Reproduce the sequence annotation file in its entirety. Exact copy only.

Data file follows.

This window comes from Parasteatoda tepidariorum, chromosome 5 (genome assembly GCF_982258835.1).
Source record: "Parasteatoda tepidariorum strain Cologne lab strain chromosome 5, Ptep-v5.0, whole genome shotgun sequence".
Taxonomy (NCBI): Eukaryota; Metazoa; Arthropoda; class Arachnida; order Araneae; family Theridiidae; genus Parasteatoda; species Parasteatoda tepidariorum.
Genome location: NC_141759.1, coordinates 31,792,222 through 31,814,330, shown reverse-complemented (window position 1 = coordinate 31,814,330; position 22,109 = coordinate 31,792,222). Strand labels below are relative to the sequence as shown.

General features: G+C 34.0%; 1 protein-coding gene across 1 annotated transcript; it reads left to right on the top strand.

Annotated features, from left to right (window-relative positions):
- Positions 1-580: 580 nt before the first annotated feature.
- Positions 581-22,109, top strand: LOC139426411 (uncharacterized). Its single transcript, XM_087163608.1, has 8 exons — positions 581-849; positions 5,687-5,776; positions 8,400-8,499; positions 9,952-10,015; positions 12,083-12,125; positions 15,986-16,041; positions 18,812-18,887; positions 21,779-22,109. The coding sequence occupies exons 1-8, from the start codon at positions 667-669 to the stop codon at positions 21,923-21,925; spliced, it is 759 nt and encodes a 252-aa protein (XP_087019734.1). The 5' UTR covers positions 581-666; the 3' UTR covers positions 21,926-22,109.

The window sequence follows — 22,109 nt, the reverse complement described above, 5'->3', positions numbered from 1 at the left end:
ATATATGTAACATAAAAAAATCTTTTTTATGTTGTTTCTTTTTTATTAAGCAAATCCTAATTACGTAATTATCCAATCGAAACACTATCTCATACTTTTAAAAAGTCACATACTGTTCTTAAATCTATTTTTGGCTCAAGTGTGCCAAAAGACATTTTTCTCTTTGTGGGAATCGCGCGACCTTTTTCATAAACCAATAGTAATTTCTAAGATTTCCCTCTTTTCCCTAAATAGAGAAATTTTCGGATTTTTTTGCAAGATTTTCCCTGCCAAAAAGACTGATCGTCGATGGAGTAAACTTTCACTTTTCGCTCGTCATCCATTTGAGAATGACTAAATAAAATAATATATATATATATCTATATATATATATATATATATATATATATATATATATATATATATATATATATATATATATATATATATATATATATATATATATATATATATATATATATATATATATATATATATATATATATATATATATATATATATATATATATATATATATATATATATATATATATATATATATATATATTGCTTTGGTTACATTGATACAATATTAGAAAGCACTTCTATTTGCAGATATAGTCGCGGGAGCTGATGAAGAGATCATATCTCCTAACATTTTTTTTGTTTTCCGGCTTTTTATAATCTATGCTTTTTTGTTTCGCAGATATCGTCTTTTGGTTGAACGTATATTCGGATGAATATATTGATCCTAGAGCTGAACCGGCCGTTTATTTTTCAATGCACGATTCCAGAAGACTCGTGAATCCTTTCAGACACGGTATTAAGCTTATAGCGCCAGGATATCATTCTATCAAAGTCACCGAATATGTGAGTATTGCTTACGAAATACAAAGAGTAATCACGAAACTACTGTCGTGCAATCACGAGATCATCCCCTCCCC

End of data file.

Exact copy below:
This window comes from Parasteatoda tepidariorum, chromosome 5 (genome assembly GCF_982258835.1).
Source record: "Parasteatoda tepidariorum strain Cologne lab strain chromosome 5, Ptep-v5.0, whole genome shotgun sequence".
Taxonomy (NCBI): Eukaryota; Metazoa; Arthropoda; class Arachnida; order Araneae; family Theridiidae; genus Parasteatoda; species Parasteatoda tepidariorum.
Genome location: NC_141759.1, coordinates 31,792,222 through 31,814,330, shown reverse-complemented (window position 1 = coordinate 31,814,330; position 22,109 = coordinate 31,792,222). Strand labels below are relative to the sequence as shown.

General features: G+C 34.0%; 1 protein-coding gene across 1 annotated transcript; it reads left to right on the top strand.

Annotated features, from left to right (window-relative positions):
- Positions 1-580: 580 nt before the first annotated feature.
- Positions 581-22,109, top strand: LOC139426411 (uncharacterized). Its single transcript, XM_087163608.1, has 8 exons — positions 581-849; positions 5,687-5,776; positions 8,400-8,499; positions 9,952-10,015; positions 12,083-12,125; positions 15,986-16,041; positions 18,812-18,887; positions 21,779-22,109. The coding sequence occupies exons 1-8, from the start codon at positions 667-669 to the stop codon at positions 21,923-21,925; spliced, it is 759 nt and encodes a 252-aa protein (XP_087019734.1). The 5' UTR covers positions 581-666; the 3' UTR covers positions 21,926-22,109.

The window sequence follows — 22,109 nt, the reverse complement described above, 5'->3', positions numbered from 1 at the left end:
ATATATGTAACATAAAAAAATCTTTTTTATGTTGTTTCTTTTTTATTAAGCAAATCCTAATTACGTAATTATCCAATCGAAACACTATCTCATACTTTTAAAAAGTCACATACTGTTCTTAAATCTATTTTTGGCTCAAGTGTGCCAAAAGACATTTTTCTCTTTGTGGGAATCGCGCGACCTTTTTCATAAACCAATAGTAATTTCTAAGATTTCCCTCTTTTCCCTAAATAGAGAAATTTTCGGATTTTTTTGCAAGATTTTCCCTGCCAAAAAGACTGATCGTCGATGGAGTAAACTTTCACTTTTCGCTCGTCATCCATTTGAGAATGACTAAATAAAATAATATATATATATATCTATATATATATATATATATATATATATATATATATATATATATATATATATATATATATATATATATATATATATATATATATATATATATATATATATATATATATATATATATATATATATATATATATATATATATATATATATATATATATATATATATATATATATATATATATATATATATTGCTTTGGTTACATTGATACAATATTAGAAAGCACTTCTATTTGCAGATATAGTCGCGGGAGCTGATGAAGAGATCATATCTCCTAACATTTTTTTTGTTTTCCGGCTTTTTATAATCTATGCTTTTTTGTTTCGCAGATATCGTCTTTTGGTTGAACGTATATTCGGATGAATATATTGATCCTAGAGCTGAACCGGCCGTTTATTTTTCAATGCACGATTCCAGAAGACTCGTGAATCCTTTCAGACACGGTATTAAGCTTATAGCGCCAGGATATCATTCTATCAAAGTCACCGAATATGTGAGTATTGCTTACGAAATACAAAGAGTAATCACGAAACTACTGTCGTGCAATCACGAGATCATCCCCTCCCC